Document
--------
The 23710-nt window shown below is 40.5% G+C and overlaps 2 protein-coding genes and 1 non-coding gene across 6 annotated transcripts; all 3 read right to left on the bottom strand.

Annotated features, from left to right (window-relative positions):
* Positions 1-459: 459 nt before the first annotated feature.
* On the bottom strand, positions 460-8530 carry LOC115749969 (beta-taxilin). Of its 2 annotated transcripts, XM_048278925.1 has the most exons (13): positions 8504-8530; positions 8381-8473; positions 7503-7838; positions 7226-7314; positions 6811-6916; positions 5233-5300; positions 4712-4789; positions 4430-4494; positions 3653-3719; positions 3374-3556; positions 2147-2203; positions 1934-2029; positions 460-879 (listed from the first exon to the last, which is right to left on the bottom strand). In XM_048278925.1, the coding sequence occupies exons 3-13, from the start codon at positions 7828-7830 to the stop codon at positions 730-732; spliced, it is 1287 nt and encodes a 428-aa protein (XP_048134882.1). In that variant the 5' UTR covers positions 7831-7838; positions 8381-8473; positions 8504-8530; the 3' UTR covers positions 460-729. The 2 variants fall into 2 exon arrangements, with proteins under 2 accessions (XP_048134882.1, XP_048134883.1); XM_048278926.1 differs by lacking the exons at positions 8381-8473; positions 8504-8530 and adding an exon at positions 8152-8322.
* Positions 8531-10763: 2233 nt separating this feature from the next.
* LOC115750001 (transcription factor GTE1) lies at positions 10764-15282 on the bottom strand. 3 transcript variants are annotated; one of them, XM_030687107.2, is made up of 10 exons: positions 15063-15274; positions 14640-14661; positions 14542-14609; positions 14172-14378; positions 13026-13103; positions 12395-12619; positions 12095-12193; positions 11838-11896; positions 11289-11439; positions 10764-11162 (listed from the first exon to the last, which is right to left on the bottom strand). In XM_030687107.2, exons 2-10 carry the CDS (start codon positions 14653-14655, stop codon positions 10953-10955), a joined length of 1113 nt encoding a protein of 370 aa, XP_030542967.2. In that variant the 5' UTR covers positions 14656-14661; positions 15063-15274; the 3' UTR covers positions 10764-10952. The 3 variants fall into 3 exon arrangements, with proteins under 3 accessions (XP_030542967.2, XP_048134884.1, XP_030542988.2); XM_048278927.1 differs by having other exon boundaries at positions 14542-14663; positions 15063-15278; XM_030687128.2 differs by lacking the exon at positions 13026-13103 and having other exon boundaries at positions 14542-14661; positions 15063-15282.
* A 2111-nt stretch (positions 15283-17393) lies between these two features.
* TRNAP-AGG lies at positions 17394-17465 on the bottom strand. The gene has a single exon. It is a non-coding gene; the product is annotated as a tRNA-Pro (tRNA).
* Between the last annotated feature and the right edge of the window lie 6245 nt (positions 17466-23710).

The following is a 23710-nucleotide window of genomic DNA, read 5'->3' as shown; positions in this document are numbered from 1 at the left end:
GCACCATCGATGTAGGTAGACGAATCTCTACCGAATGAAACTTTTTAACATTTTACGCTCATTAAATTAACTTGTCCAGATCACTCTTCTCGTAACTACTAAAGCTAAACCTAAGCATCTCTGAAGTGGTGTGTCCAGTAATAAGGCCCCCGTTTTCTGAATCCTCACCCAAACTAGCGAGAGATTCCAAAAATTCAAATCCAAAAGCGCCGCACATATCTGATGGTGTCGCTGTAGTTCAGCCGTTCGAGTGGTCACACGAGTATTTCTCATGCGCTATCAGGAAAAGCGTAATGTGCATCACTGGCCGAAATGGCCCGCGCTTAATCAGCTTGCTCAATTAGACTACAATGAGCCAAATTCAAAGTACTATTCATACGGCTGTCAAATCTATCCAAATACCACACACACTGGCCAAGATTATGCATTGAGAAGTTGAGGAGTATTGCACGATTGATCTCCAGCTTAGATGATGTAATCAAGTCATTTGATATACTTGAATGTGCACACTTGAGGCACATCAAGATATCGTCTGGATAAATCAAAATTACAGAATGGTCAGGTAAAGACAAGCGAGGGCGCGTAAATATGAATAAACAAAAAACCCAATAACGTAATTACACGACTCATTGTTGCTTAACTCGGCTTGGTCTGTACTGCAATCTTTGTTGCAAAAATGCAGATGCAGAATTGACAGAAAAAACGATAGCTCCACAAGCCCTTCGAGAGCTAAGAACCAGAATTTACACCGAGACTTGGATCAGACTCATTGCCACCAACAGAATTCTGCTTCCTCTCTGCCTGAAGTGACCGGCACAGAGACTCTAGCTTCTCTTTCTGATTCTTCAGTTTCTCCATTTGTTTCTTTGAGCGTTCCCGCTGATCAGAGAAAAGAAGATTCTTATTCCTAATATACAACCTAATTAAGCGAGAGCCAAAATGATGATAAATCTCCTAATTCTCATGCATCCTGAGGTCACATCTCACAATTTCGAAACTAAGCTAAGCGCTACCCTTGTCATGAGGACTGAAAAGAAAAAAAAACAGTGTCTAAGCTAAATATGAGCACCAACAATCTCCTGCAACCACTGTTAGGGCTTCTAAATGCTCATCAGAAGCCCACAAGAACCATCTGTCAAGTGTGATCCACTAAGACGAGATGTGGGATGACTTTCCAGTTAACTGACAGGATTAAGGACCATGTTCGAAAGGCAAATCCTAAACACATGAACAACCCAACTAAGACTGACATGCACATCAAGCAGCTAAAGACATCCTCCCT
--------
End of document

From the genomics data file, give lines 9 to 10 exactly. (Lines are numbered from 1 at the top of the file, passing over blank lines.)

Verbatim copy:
* Between the last annotated feature and the right edge of the window lie 6245 nt (positions 17466-23710).

The following is a 23710-nucleotide window of genomic DNA, read 5'->3' as shown; positions in this document are numbered from 1 at the left end: